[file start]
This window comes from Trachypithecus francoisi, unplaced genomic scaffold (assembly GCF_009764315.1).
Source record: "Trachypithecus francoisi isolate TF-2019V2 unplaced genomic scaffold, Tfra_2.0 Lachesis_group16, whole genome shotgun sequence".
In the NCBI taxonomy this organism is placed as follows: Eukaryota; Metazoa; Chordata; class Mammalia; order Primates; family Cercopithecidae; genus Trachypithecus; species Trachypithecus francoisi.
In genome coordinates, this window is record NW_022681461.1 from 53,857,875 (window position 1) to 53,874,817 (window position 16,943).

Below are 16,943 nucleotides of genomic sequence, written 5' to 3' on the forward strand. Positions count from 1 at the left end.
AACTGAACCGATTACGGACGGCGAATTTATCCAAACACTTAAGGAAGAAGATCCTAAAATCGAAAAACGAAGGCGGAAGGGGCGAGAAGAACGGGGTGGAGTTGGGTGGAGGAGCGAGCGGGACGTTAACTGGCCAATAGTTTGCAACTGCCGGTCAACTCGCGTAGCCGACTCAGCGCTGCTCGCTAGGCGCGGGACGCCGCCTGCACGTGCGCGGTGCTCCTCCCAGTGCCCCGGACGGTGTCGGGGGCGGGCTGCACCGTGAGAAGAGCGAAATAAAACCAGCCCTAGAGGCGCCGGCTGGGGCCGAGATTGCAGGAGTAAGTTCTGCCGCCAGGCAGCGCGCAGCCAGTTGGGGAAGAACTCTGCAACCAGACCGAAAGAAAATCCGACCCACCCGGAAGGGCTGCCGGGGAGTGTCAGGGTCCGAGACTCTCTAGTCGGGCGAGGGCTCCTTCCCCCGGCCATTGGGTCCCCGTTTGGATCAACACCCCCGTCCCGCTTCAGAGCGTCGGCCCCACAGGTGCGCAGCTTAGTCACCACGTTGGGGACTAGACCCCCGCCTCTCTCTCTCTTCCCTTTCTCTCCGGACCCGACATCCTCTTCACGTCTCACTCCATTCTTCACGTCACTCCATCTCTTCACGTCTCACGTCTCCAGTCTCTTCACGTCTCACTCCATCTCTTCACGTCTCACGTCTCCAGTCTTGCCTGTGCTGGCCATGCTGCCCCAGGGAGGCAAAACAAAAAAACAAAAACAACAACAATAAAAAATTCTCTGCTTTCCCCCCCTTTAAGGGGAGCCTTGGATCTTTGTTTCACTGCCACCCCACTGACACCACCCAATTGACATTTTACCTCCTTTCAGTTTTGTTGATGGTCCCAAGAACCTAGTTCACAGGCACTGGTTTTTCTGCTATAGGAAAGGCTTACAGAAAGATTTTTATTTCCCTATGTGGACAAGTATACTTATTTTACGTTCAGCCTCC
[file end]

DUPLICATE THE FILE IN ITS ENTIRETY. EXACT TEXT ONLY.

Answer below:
This window comes from Trachypithecus francoisi, unplaced genomic scaffold (assembly GCF_009764315.1).
Source record: "Trachypithecus francoisi isolate TF-2019V2 unplaced genomic scaffold, Tfra_2.0 Lachesis_group16, whole genome shotgun sequence".
In the NCBI taxonomy this organism is placed as follows: Eukaryota; Metazoa; Chordata; class Mammalia; order Primates; family Cercopithecidae; genus Trachypithecus; species Trachypithecus francoisi.
In genome coordinates, this window is record NW_022681461.1 from 53,857,875 (window position 1) to 53,874,817 (window position 16,943).

Below are 16,943 nucleotides of genomic sequence, written 5' to 3' on the forward strand. Positions count from 1 at the left end.
AACTGAACCGATTACGGACGGCGAATTTATCCAAACACTTAAGGAAGAAGATCCTAAAATCGAAAAACGAAGGCGGAAGGGGCGAGAAGAACGGGGTGGAGTTGGGTGGAGGAGCGAGCGGGACGTTAACTGGCCAATAGTTTGCAACTGCCGGTCAACTCGCGTAGCCGACTCAGCGCTGCTCGCTAGGCGCGGGACGCCGCCTGCACGTGCGCGGTGCTCCTCCCAGTGCCCCGGACGGTGTCGGGGGCGGGCTGCACCGTGAGAAGAGCGAAATAAAACCAGCCCTAGAGGCGCCGGCTGGGGCCGAGATTGCAGGAGTAAGTTCTGCCGCCAGGCAGCGCGCAGCCAGTTGGGGAAGAACTCTGCAACCAGACCGAAAGAAAATCCGACCCACCCGGAAGGGCTGCCGGGGAGTGTCAGGGTCCGAGACTCTCTAGTCGGGCGAGGGCTCCTTCCCCCGGCCATTGGGTCCCCGTTTGGATCAACACCCCCGTCCCGCTTCAGAGCGTCGGCCCCACAGGTGCGCAGCTTAGTCACCACGTTGGGGACTAGACCCCCGCCTCTCTCTCTCTTCCCTTTCTCTCCGGACCCGACATCCTCTTCACGTCTCACTCCATTCTTCACGTCACTCCATCTCTTCACGTCTCACGTCTCCAGTCTCTTCACGTCTCACTCCATCTCTTCACGTCTCACGTCTCCAGTCTTGCCTGTGCTGGCCATGCTGCCCCAGGGAGGCAAAACAAAAAAACAAAAACAACAACAATAAAAAATTCTCTGCTTTCCCCCCCTTTAAGGGGAGCCTTGGATCTTTGTTTCACTGCCACCCCACTGACACCACCCAATTGACATTTTACCTCCTTTCAGTTTTGTTGATGGTCCCAAGAACCTAGTTCACAGGCACTGGTTTTTCTGCTATAGGAAAGGCTTACAGAAAGATTTTTATTTCCCTATGTGGACAAGTATACTTATTTTACGTTCAGCCTCC